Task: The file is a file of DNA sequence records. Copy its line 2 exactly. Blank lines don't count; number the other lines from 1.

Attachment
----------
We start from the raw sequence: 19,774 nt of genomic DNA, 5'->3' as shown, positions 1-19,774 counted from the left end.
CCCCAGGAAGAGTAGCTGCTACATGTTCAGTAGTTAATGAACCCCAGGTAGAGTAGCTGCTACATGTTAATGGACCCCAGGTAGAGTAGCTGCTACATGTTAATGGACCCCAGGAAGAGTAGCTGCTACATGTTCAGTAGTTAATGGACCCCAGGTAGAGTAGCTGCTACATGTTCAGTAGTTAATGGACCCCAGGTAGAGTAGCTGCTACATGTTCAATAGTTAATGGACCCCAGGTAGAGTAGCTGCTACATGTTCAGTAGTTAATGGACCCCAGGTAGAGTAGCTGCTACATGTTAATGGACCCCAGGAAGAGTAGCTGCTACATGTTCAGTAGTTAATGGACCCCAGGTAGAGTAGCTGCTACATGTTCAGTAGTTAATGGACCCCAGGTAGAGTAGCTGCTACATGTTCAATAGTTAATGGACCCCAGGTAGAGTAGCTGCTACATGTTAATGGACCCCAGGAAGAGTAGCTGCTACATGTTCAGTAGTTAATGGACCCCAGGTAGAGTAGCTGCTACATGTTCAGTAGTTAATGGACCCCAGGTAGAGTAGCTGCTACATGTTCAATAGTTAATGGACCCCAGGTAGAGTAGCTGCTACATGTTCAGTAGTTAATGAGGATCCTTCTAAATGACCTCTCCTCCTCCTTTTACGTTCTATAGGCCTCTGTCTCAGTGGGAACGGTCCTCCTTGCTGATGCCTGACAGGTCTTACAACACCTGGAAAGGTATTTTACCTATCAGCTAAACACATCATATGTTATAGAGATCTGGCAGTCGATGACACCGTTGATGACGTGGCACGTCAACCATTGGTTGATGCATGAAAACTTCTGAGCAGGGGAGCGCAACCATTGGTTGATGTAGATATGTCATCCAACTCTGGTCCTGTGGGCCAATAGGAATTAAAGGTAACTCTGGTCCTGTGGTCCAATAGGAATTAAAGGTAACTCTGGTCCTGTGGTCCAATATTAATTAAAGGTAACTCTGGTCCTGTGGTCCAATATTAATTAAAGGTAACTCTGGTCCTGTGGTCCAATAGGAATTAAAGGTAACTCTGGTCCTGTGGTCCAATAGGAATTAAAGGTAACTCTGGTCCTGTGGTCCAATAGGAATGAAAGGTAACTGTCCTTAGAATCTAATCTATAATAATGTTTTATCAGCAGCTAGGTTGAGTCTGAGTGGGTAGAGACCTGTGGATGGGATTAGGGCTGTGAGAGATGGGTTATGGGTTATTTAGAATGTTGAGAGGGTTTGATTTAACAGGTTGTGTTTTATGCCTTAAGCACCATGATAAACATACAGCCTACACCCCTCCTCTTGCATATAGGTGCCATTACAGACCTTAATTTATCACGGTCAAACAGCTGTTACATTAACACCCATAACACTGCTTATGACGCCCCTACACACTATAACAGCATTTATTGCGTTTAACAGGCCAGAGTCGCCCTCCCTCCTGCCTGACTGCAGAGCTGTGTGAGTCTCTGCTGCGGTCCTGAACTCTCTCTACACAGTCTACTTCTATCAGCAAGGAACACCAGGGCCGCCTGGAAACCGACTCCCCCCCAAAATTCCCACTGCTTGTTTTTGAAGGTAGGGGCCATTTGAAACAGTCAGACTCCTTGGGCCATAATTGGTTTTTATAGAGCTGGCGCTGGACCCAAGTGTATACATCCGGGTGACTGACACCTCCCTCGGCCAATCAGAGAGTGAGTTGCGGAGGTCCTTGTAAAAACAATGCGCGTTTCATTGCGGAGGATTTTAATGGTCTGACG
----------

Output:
CCCCAGGAAGAGTAGCTGCTACATGTTCAGTAGTTAATGAACCCCAGGTAGAGTAGCTGCTACATGTTAATGGACCCCAGGTAGAGTAGCTGCTACATGTTAATGGACCCCAGGAAGAGTAGCTGCTACATGTTCAGTAGTTAATGGACCCCAGGTAGAGTAGCTGCTACATGTTCAGTAGTTAATGGACCCCAGGTAGAGTAGCTGCTACATGTTCAATAGTTAATGGACCCCAGGTAGAGTAGCTGCTACATGTTCAGTAGTTAATGGACCCCAGGTAGAGTAGCTGCTACATGTTAATGGACCCCAGGAAGAGTAGCTGCTACATGTTCAGTAGTTAATGGACCCCAGGTAGAGTAGCTGCTACATGTTCAGTAGTTAATGGACCCCAGGTAGAGTAGCTGCTACATGTTCAATAGTTAATGGACCCCAGGTAGAGTAGCTGCTACATGTTAATGGACCCCAGGAAGAGTAGCTGCTACATGTTCAGTAGTTAATGGACCCCAGGTAGAGTAGCTGCTACATGTTCAGTAGTTAATGGACCCCAGGTAGAGTAGCTGCTACATGTTCAATAGTTAATGGACCCCAGGTAGAGTAGCTGCTACATGTTCAGTAGTTAATGAGGATCCTTCTAAATGACCTCTCCTCCTCCTTTTACGTTCTATAGGCCTCTGTCTCAGTGGGAACGGTCCTCCTTGCTGATGCCTGACAGGTCTTACAACACCTGGAAAGGTATTTTACCTATCAGCTAAACACATCATATGTTATAGAGATCTGGCAGTCGATGACACCGTTGATGACGTGGCACGTCAACCATTGGTTGATGCATGAAAACTTCTGAGCAGGGGAGCGCAACCATTGGTTGATGTAGATATGTCATCCAACTCTGGTCCTGTGGGCCAATAGGAATTAAAGGTAACTCTGGTCCTGTGGTCCAATAGGAATTAAAGGTAACTCTGGTCCTGTGGTCCAATATTAATTAAAGGTAACTCTGGTCCTGTGGTCCAATATTAATTAAAGGTAACTCTGGTCCTGTGGTCCAATAGGAATTAAAGGTAACTCTGGTCCTGTGGTCCAATAGGAATTAAAGGTAACTCTGGTCCTGTGGTCCAATAGGAATGAAAGGTAACTGTCCTTAGAATCTAATCTATAATAATGTTTTATCAGCAGCTAGGTTGAGTCTGAGTGGGTAGAGACCTGTGGATGGGATTAGGGCTGTGAGAGATGGGTTATGGGTTATTTAGAATGTTGAGAGGGTTTGATTTAACAGGTTGTGTTTTATGCCTTAAGCACCATGATAAACATACAGCCTACACCCCTCCTCTTGCATATAGGTGCCATTACAGACCTTAATTTATCACGGTCAAACAGCTGTTACATTAACACCCATAACACTGCTTATGACGCCCCTACACACTATAACAGCATTTATTGCGTTTAACAGGCCAGAGTCGCCCTCCCTCCTGCCTGACTGCAGAGCTGTGTGAGTCTCTGCTGCGGTCCTGAACTCTCTCTACACAGTCTACTTCTATCAGCAAGGAACACCAGGGCCGCCTGGAAACCGACTCCCCCCCAAAATTCCCACTGCTTGTTTTTGAAGGTAGGGGCCATTTGAAACAGTCAGACTCCTTGGGCCATAATTGGTTTTTATAGAGCTGGCGCTGGACCCAAGTGTATACATCCGGGTGACTGACACCTCCCTCGGCCAATCAGAGAGTGAGTTGCGGAGGTCCTTGTAAAAACAATGCGCGTTTCATTGCGGAGGATTTTAATGGTCTGACG